This answer to the question Is there a zone where 'colour' overlaps between double rainbows? raises the possibility that, at suitable wavelengths, the primary and secondary rainbows can overlap, if the wavelength is such that the refractive index goes down to about $n=1.312$ which, according to this page, can happen in the near-IR regime, though dangerously close to the resonances in the IR region.
I have a related question: is this possible to do by changing the liquid instead of the wavelength? That is, I would want a liquid that has a refractive index of around $n_*=1.312$ in the visible range, ideally with a nice linear gradient in the neighbourhood of $n_*$ (and, even better, controllable so that it goes from just below to just above $n_*$ with changes to e.g. the concentration of some dopant or whatever).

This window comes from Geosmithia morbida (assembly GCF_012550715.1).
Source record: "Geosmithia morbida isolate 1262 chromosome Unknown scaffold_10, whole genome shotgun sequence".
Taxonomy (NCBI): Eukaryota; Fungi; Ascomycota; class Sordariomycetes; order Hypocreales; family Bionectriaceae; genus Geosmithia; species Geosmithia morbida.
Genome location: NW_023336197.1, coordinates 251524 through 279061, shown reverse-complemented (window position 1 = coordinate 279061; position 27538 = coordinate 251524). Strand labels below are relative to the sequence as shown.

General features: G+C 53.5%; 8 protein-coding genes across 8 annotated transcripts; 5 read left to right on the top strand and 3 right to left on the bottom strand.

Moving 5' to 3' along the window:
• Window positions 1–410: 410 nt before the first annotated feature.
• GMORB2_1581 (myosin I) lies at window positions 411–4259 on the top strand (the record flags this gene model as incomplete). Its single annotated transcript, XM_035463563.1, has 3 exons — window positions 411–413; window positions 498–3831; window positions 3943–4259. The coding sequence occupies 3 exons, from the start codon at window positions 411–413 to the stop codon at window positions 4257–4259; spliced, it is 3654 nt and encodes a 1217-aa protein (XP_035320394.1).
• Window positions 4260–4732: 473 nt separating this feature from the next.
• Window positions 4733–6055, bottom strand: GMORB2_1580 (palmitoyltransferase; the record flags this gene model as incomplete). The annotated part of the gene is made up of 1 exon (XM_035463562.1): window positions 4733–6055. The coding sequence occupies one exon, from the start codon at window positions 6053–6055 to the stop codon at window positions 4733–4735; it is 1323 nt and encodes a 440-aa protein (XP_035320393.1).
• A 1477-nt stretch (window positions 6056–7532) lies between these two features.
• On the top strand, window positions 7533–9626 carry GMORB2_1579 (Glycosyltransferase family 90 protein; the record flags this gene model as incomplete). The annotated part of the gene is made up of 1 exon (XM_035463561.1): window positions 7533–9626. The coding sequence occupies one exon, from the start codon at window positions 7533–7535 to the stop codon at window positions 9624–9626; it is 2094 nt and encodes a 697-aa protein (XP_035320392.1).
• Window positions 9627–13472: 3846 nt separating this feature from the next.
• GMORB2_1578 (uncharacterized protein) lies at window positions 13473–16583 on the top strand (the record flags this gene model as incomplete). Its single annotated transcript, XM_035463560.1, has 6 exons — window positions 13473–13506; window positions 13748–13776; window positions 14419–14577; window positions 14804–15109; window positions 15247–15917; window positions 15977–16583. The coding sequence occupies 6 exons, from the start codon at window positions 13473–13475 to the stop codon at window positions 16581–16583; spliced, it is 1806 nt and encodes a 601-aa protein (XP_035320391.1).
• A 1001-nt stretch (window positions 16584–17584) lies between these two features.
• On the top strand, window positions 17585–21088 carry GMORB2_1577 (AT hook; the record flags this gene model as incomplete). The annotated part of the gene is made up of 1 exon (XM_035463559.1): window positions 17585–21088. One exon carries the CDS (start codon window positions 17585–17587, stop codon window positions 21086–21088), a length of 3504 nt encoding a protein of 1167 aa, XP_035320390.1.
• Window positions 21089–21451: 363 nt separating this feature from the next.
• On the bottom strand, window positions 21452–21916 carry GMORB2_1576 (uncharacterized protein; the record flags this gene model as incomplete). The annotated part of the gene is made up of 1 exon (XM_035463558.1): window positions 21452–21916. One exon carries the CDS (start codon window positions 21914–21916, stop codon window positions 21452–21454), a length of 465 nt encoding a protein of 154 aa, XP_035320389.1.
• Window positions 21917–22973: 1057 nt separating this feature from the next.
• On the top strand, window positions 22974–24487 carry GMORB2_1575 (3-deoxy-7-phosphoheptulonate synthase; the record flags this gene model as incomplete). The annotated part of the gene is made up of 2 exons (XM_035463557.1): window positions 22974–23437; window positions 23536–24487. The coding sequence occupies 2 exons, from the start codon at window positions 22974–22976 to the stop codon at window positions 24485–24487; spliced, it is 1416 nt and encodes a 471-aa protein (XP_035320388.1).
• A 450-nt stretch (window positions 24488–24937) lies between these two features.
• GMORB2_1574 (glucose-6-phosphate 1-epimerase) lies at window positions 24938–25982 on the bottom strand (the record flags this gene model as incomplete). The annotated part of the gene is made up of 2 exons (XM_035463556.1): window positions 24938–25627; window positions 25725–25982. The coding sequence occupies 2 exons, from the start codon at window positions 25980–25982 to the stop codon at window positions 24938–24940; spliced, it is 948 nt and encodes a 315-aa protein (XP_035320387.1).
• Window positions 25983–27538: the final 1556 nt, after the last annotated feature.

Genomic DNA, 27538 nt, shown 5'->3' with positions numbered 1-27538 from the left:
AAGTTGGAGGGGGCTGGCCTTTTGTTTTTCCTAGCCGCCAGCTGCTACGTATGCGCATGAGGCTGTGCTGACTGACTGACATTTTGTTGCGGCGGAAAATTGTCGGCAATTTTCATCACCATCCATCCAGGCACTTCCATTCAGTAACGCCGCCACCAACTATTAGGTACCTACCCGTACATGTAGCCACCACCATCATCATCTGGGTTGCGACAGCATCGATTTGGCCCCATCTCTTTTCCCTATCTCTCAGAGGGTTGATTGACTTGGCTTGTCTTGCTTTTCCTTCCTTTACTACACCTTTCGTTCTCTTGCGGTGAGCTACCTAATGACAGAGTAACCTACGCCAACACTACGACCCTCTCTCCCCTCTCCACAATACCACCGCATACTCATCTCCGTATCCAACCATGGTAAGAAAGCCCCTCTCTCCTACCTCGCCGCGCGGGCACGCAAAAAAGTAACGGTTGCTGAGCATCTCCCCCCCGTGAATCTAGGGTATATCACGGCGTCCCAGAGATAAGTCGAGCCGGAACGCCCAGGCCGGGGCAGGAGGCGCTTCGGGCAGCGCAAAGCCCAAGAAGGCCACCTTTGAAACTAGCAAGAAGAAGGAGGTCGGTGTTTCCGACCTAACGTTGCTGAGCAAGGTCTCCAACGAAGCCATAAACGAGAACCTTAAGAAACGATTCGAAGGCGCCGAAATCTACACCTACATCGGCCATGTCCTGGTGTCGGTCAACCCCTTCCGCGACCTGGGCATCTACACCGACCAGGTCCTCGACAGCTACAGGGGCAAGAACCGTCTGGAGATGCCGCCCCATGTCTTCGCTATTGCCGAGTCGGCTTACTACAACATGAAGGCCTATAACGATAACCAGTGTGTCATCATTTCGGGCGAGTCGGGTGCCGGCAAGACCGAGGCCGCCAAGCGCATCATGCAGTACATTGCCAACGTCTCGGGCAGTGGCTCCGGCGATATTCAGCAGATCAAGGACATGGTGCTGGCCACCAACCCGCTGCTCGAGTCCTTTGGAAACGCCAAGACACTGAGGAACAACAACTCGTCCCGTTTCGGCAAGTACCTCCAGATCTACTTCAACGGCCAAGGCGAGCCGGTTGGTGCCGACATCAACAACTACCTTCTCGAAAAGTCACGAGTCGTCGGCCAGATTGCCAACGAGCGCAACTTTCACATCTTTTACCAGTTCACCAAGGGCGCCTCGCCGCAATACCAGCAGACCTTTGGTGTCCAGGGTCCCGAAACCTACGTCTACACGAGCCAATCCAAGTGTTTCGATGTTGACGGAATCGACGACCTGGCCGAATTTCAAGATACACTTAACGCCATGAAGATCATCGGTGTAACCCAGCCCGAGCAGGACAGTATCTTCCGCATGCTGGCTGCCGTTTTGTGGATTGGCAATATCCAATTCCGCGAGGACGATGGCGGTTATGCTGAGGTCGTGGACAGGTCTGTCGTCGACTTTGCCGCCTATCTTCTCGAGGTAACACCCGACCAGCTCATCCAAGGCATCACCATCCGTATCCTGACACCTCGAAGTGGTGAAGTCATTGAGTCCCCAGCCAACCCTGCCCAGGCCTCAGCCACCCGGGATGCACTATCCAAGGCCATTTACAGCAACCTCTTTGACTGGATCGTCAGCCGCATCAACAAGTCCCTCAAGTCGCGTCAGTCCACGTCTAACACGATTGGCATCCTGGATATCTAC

For this to work, the liquid would have to be relatively colourless as regards absorption, safe to handle, and easily sprayable. The idea would be to run demonstrations with this in relatively public settings, and the like, so it needs to be reasonably cheaply accessible in reasonable quantities; substances sold for refractive-index matching on per-milliliter bases are somewhat outside of that envelope.
Is this possible?